Teacher on leave after asking students to ‘set your price for a slave’
When Angela Walker went through her son's school folder, she was shocked to find what the fifth grader had been working on in class.
A social studies assignment from Blades Elementary School in Oakville, Missouri, had asked some students, including her biracial son, to imagine that they work in the slave trade. Then it prompted them to set a price for a slave.
"You own a plantation or farm and therefore need more workers. You begin to get involved in the slave trade industry and have slaves work on your farm. Your product to trade is slaves.
Set your price for a slave. _____________ These could be worth a lot.
You may trade for any items you'd like," one of the questions in the exercise read.
That question was one among 12 that school Principal Jeremy Booker said "attempted to address market practices."
Other questions asked students to set a price for items such as a bushel of grain, a piece of lumber and a jug of milk. At the end of the exercise, students were asked to reflect on a free market economy and whether they'd consider themselves wealthy given the money and items they had left over.
"As part of both the Missouri Learning Standards for fifth-grade Social Studies and the fifth-grade Mehlville School District curriculum, students were learning about having goods, needing goods and obtaining goods and how that influenced early settlement in America," Booker wrote in a letter sent to families at the school on Monday.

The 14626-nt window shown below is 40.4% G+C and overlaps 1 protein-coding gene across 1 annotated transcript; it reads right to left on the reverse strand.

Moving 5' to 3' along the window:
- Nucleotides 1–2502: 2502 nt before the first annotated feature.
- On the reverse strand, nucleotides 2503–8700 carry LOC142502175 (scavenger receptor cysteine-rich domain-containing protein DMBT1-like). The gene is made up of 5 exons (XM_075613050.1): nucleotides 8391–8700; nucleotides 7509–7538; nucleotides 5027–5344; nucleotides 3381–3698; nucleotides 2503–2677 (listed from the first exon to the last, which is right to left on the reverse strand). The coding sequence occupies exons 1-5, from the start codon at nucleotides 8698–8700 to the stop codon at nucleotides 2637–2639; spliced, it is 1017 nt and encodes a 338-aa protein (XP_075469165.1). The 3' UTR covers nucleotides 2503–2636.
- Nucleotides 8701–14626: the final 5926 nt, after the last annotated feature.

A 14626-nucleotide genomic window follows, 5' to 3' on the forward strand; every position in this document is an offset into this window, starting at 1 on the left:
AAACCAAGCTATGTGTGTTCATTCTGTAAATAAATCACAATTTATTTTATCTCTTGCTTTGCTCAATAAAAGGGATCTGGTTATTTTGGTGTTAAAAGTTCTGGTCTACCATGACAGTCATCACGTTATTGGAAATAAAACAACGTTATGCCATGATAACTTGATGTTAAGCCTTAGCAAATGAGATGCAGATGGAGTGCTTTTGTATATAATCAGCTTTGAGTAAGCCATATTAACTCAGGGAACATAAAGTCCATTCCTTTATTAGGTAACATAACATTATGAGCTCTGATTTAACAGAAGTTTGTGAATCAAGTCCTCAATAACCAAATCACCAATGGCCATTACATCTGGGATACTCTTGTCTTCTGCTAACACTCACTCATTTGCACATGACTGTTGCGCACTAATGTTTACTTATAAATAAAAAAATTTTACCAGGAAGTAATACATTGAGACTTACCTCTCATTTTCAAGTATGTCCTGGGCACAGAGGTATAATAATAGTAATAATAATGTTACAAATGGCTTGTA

"Some students who participated in this assignment were prompted to consider how plantation owners traded for goods and slaves."
Assignment was 'culturally insensitive'
The assignment was "culturally insensitive," Booker wrote, and he said the teacher had expressed "significant remorse."
As the Mehlville School District continues to investigate, the teacher has been placed on administrative leave, the district confirmed to CNN. Booker also wrote that he was working to train all teachers and staff at the school about "cultural bias."
"Also, I am working with district leadership to provide all Blades teachers and staff with professional development on cultural bias in the near future," he wrote.
"We are working together to ensure all students and families feel valued and respected at Blades Elementary."
Chris Gaines, Mehlville School District superintendent, apologized for the assignment on Tuesday.
"Asking a student to participate in a simulated activity that puts a price on a person is not acceptable," Gaines wrote in a statement. "Racism of any kind, even inadvertently stemming from cultural bias, is wrong and is not who we aspire to be as a school district. I am sorry and disappointed that this happened in our school."
NAACP hopes to meet with school officials
Walker, who is a teacher herself, told CNN affiliate KMOV that there was no value in "playing a game" about slavery.
"We have to be more culturally sensitive. We do. We can say to get over homework assignments. 'It's just a homework assignment. That was 100 years ago,'" she told KMOV. "Yes, it was. But it's still someone else's family. Maybe there are people who don't see the wrong in it. We need to be talking about it."
John Bowman, president of the St. Louis County NAACP, said that educators should be more sensitive when dealing with slavery.
"There also needs to be some serious and immediate implicit bias, cultural bias, cultural difference training," he told CNN affiliate KTVI.
Bowman told KTVI that he hopes to meet with officials from the school district soon.
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